Though it does not entail a final settlement of differences, the agreement reached by the Colombian government and the Revolutionary Armed Forces of Colombia-People’s Army (FARC-EP) on the creation of a Special Jurisdiction for Peace consolidates the road toward ending the armed conflict in the country.
After more than one year debating the point on victims of the armed conflict, which is for many people the most complex in the agenda for the talks, the signing of the agreement was made in front of President Juan Manuel Santos (for the first time ever during the peace talks) and the leader of the FARC-EP Timoleón Jiménez.
The new round of Colombian Peace Talks was also attended by Cuban President Raúl Castro, with the parties announcing in a joint communiqué that the initiative is fruitful and entails a point of no return toward putting an end to the Colombian war, the oldest in Latin America.
The agreement establishes the mechanisms for accomplishing justice after the peace agreement is signed. These mechanisms include the creation of a special peace court and a truth commission.
According to the agreement, the court will have justice courtrooms and a peace court. The courtrooms will largely consist of Colombian lawmakers and a small number of foreigners who fulfill the most important requirements.
The Jurisdiction follows two types of procedures: one for those who admit the truth and their responsibility; and the other for those who failed to do so or are very late in doing it. The first would be given a sentence; the second would face a contradictory trial in court.
Among the most important aspects, the two parties have mentioned a commitment with a justice formula that meets the rights of the victims of the armed conflict: more than four million displaced people, 220,000 dead people and over 25,000 missing people.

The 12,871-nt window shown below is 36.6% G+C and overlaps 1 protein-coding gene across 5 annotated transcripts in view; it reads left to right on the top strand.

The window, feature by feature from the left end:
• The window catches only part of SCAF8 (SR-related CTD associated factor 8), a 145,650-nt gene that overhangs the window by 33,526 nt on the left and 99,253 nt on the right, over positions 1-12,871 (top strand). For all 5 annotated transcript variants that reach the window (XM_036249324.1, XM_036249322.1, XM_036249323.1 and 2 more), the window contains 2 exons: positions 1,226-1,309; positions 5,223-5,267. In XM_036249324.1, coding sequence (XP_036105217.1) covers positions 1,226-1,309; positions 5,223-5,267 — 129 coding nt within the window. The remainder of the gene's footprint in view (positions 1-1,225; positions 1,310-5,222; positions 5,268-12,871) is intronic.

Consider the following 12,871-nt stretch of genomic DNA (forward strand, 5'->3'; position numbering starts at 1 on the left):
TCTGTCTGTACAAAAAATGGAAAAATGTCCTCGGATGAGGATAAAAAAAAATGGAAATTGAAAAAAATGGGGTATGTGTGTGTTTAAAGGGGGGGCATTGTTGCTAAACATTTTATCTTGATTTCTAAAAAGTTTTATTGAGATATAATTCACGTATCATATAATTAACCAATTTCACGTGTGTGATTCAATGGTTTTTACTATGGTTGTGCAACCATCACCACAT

According to the communiqué, the government and the rebels agreed to give sentences between five and eight years in prison under special conditions to those who recognize having committed very serious crimes.
Those people who do so late will be sentenced to between five and eight years under ordinary conditions.
During his address at the Cubanacán Protocol Room west of Havana, the Colombian president also made another important announcement: March 23, 2016 will be the deadline for signing the peace agreement, “which is possible and closer than ever before,” he added.
Meanwhile, Timoleón Jiménez urged Colombians to remain united to attain lasting peace and to join efforts to neutralize hatred.
“We will do anything that is in our hands. We are ready, but if the entire society joins forces on this goal, I think we could give the country that good news sooner.”
Cuban President Raúl Castro congratulated the two sides and stressed the importance of the agreement. “We are moving ever closer to attaining the peace that the Colombian people want and deserve so badly,” he noted.
A total of 41 working sessions have been held, featuring both advances and tense moments; but the main goal has prevailed: to be able to put an end to an armed conflict that has been bleeding the country for more than 50 years, mainly in the countryside, where social inequalities are easily perceived.
Since the peace talks began, the victims of the armed conflict have been the center of attention in different social forums where many of them, mostly women, have called for justice, truth, and psycho-social programs for minors affected by violence.
During the forum held last year in the Colombian cities of Cali, Villavicencio and Barrancabermeja –whose proposals were sent to the negotiation table- the people most affected by the conflict repeatedly advocated reconciliation, a dream that they now see as being closer than ever.
The historical photo in which Santos and Timoleón Jiménez are shaking hands in Havana gives them the hope that a new Colombia is being born.Share on FB Share on TT